Ronald Reagan's Daughter Criticizes Will Ferrell Over Planned Alzheimer's Comedy
"Perhaps you would like to explain to [dementia sufferers] how this disease is suitable material for a comedy," Patti Davis wrote on her blog.
Patti Davis, Ronald Reagan's daughter, criticized Will Ferrell for planning to play her late father in an upcoming comedy that apparently deals with the former president's Alzheimer’s condition.
"Perhaps you have managed to retain some ignorance about Alzheimer’s and other versions of dementia. Perhaps if you knew more, you would not find the subject humorous," Davis wrote on her books blog in an open letter to the comic actor.
Reagan's daughter insisted she saw no humor as her father endured dementia before his death. "I watched as fear invaded my father’s eyes — this man who was never afraid of anything. I heard his voice tremble as he stood in the living room and said, 'I don’t know where I am,'" she wrote.
"I watched helplessly as he reached for memories, for words, that were suddenly out of reach and moving farther away," Davis added. Ferrell, who has already portrayed President George W. Bush in skits and onstage, is attached to star in and produce Reagan, a Black List script by Mike Rosolio.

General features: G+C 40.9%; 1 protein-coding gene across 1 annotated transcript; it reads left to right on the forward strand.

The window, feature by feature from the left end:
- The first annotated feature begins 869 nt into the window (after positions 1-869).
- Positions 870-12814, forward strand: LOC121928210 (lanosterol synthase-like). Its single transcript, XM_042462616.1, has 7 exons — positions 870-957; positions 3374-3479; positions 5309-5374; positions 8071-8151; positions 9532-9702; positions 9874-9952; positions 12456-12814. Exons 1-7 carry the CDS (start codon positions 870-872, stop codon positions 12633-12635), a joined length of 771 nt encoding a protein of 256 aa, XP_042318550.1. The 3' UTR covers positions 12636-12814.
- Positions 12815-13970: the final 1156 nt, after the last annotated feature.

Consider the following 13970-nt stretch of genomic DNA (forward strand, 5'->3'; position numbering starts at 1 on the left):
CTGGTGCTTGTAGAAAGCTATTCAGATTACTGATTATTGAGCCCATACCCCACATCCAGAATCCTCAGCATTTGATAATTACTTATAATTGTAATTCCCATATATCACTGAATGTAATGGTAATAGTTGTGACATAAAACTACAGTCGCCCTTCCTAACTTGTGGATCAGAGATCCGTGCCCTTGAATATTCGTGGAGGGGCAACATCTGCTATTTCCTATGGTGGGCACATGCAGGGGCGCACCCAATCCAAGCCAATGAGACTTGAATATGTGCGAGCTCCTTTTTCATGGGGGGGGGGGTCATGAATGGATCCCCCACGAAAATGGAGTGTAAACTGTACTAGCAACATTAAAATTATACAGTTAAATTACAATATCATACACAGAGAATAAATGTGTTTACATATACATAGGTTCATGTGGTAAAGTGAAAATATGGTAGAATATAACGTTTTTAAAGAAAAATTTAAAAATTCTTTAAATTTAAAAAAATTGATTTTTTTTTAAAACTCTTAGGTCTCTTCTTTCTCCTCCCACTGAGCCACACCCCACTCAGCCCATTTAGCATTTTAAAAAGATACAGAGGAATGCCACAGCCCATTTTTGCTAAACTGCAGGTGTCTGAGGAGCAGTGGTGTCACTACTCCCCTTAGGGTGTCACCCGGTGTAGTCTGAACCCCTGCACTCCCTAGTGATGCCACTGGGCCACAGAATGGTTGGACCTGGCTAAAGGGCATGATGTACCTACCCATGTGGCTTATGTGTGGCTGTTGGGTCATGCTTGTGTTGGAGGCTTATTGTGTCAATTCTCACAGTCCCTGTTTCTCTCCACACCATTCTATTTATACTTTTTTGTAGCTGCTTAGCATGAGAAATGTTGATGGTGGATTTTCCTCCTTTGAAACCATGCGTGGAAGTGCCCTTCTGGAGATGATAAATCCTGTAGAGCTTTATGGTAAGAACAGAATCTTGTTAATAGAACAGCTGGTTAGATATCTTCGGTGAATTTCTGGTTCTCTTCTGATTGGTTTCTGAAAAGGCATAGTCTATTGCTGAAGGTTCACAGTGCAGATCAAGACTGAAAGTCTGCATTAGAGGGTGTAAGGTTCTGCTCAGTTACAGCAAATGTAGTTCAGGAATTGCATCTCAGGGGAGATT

Ferrell will produce via his production banner Gary Sanchez Productions. The logline, via the Black List, describes the story as: “When Ronald Reagan falls into dementia at the start of his second term, an ambitious intern is tasked with convincing the Commander-in-Chief that he is an actor playing the President in a movie.”
Davis ventured Ferrell may visit a dementia facility to research his upcoming role. "I have — I didn’t find anything comedic there, and my hope would be that if you’re a decent human being, you wouldn’t either," she wrote.
Davis added she runs a support group, Beyond Alzheimer’s, for caregivers and family members of those with Alzheimer’s and dementia. "I look into haunted eyes that remind me of my own when my father was ill. … The only certainty with Alzheimer’s is that more will be lost and the disease will always win in the end," she wrote.